Preventive and routine care is care that helps prevent health problems or find them before they become serious. One of the best things you can do for your health is to use these services.
Ask your doctor which routine exams and tests you should have and how often you should get them. Your plan may have a schedule for these visits. If that schedule does not work for your health needs, talk to your doctor about changing it.
Preventive Care Can Include
We now know that being overweight or obese is an important health issue. It can lead to heart disease, diabetes, arthritis, some cancers, and many other serious health problems. Ask your doctor and your health plan about programs for people with weight problems. Some plans offer weight management classes and discounts on health club memberships and diet programs. There are also on-line support programs. Some plans may even pay you money to complete a weight management program. To find out if you are overweight, you can check your Body Mass Index (BMI).
Agency for Healthcare Research and Quality
Government agency with Personal Health Guides to routine care
1-800-358-9295 (publications only)
Lab Tests Online
Information about lab tests
National Immunization Hotline
Government agency with a guide to vaccines for children and adults
Obesity and Overweight
Information on obesity and chart to check Body Mass Index (BMI)
The most important part of preventive health care is maintaining good health habits. This includes:
Avoidance of smoking and drug abuse
Abstinence from or moderation of alcohol use
Proper control of any diseases or disorders (such as high blood pressure, diabetes, orĀ high levels of cholesterol in the blood)
In addition to these habits, there are some other professional services that may prove worthwhile in either preventing or at least minimizing disease.
1. Periodic screening of adults for specific problems is important and recommended:
Pap smear -- cervical cancer screening
Sexually-active female adolescents and women over age 20 (regardless of sexual activity) should have an annual Pap smear. After 3 consecutive, negative, annual Pap smear tests, women who are celibate (not sexually active) or monogamous (have only one partner) and younger than 35 - 40 years of age may decrease Pap smear testing to every 2 - 3 years.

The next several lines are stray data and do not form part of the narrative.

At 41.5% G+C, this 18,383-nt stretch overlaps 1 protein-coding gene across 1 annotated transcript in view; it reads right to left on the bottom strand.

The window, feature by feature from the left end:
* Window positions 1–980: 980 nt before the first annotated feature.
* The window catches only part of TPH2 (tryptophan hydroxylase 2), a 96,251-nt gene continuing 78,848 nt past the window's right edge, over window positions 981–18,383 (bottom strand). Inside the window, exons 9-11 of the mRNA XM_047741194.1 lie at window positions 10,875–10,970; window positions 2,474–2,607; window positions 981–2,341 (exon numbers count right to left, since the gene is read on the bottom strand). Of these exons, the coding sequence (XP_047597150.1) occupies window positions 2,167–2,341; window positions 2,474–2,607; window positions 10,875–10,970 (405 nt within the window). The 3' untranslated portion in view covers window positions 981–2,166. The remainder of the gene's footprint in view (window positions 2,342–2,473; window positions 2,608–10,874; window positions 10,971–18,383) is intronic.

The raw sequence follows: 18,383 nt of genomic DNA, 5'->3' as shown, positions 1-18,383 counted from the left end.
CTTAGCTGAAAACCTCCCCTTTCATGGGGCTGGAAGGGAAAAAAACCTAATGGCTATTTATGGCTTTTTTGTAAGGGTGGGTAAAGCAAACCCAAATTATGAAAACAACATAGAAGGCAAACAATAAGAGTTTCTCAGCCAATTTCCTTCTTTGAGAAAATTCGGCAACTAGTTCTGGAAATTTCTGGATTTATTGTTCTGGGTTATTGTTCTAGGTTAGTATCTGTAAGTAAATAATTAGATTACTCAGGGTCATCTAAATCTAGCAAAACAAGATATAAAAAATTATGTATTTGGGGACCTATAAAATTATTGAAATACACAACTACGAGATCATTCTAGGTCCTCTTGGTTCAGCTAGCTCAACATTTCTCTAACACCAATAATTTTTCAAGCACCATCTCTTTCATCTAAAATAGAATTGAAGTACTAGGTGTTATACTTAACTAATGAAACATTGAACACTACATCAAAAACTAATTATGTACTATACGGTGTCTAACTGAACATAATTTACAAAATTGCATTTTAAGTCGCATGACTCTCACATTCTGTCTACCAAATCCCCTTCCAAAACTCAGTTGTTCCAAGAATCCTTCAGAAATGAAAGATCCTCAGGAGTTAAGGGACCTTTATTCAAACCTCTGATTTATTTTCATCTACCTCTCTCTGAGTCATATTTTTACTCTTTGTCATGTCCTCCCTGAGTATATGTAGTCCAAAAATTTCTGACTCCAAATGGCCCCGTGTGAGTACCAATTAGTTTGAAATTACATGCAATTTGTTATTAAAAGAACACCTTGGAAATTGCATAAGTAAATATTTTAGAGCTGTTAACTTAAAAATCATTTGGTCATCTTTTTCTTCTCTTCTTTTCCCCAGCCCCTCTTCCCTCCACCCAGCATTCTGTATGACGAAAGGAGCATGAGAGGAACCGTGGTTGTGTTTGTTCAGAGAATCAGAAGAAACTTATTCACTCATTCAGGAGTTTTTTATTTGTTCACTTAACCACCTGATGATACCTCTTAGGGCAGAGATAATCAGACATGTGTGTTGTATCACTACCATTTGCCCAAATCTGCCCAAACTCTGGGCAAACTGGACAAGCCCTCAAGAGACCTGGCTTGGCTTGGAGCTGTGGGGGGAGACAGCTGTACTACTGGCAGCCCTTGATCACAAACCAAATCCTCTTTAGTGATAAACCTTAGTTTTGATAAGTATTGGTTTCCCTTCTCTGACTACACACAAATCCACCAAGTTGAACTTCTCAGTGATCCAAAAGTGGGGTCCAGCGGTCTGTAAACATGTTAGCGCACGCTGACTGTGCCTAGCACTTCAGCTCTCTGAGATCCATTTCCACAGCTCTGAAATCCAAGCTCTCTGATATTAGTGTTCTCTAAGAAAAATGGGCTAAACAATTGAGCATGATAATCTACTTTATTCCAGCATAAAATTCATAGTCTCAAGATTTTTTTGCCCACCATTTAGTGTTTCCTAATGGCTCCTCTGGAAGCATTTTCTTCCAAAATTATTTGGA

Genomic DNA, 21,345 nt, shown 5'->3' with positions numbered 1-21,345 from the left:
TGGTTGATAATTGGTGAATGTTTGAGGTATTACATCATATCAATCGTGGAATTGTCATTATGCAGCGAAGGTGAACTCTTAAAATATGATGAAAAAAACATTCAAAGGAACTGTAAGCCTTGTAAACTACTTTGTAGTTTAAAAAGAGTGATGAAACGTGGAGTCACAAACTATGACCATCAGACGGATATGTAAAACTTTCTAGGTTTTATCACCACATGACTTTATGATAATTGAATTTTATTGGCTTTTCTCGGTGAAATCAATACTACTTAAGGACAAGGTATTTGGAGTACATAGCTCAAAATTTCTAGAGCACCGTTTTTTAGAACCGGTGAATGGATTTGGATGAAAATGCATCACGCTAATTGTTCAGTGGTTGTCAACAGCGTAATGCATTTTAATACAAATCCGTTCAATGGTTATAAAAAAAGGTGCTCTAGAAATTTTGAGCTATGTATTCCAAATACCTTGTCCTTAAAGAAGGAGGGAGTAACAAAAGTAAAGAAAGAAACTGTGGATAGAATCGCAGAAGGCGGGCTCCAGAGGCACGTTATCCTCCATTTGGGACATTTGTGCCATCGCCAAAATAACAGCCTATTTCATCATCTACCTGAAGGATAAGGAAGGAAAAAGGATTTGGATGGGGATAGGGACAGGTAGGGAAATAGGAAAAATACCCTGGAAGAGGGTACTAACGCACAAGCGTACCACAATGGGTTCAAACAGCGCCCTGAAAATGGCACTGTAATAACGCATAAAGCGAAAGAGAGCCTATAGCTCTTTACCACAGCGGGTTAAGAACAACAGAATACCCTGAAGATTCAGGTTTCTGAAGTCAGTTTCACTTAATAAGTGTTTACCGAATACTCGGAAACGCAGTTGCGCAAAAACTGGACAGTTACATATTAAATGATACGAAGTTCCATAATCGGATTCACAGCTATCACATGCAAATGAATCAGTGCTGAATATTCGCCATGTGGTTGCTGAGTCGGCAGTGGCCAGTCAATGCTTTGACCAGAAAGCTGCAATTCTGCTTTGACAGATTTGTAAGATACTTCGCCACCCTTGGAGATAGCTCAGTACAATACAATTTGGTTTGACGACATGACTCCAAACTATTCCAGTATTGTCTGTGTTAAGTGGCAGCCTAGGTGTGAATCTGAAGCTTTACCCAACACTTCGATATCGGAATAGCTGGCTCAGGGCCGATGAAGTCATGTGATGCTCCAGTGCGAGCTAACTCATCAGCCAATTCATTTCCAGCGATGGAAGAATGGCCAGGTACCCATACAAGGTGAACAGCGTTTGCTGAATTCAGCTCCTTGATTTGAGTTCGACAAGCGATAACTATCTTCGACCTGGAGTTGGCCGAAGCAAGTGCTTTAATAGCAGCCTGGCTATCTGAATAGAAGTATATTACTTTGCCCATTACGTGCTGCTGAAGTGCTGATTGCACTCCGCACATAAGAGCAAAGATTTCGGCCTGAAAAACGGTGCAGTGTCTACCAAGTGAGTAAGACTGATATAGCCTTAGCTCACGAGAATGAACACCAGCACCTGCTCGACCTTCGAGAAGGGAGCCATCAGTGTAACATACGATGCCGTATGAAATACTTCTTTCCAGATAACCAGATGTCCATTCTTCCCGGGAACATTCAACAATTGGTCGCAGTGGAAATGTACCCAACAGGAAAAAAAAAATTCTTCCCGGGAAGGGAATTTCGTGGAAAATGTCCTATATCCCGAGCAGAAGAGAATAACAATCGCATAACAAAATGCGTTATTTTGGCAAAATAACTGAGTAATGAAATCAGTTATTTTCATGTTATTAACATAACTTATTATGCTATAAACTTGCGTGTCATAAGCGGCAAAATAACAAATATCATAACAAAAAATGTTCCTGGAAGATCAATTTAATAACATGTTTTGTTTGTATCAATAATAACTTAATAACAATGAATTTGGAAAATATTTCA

Women over the age of 40, women with multiple sexual partners, and women who take oral contraceptives should have an annual Pap smear.
Women with a medical history of HPV (genital warts) should have a Pap smear every 6 months.
Breast self-examination (BSE) should be taught during adolescence and continued on a monthly basis throughout a woman's life.
Mammography -- radiologic (x-ray) evaluation of the breast tissue
A baseline mammogram is recommended for women at age 40.
Mammograms should be repeated every 2 years for women between 40 and 50 years old, if the baseline test is clear.
An annual mammogram is recommended for women over 50.
A mammogram may be done at earlier age or at more frequent intervals if problems are suspected, or the woman is at increased risk (for instance, if a first-degree relative has had breast cancer).
Testicular self-examination (TSE) should be taught during adolescence and continued on a monthly basis throughout a man's life.
Prostate cancer screening
Prostate health should be evaluated by annual digital rectal examination for men over 40.
PSA (prostate specific antigen) may also be used as a test to screen for prostate cancer, but it is not specific and may indicate benign growth of the prostate (benign prostatic hypertrophy) as a man gets older. Screening may begin earlier if there is a strong family history.
A baseline total cholesterol measurement, as well as a measurement of bad (LDL) and good cholesterol (HDL), should be obtained for all adults between 18 and 20 years of age. If normal, the test should be repeated every 5 years. Individuals at higher risk, including children with a strong family history of hyperlipidemia, may be screened earlier and at more frequent intervals.
Colon cancer screening
A stool guaiac or other test for occult (hidden) blood in the stool should be done every year after age 50 (or sooner if there is a family history of colon cancer).
A flexible sigmoidoscopy is recommended every 3 years after age 50 (earlier or at more frequent intervals for individuals at higher risk); colonoscopy, which is probably a better screening test than flexible sigmoidoscopy need only be repeated every 5 - 10 years if normal.
Blood pressure should be checked annually.
Weight should be checked annually unless there are notable weight losses or gains.
Dental examinations and cleaning should be routine, every 6 months or so.
2. Many diseases can be effectively treated when detected early.
See your primary health care provider right away if:
A lump or persistent lesion appears on your body
You have unexplained weight loss
You have a prolonged fever
A chronic cough develops (or if you begin to cough up blood)
You notice continued body aches and pains
Have a plan for obtaining professional care before the need arises.
3. Keep immunizations up-to-date. Remember that adults should receive periodic boosters for diseases such as tetanus. If you are either older than 65 or have significant heart or lung problems, you should consider receiving an influenza vaccine during the fall and winter season, as well as a pneumonia vaccine.
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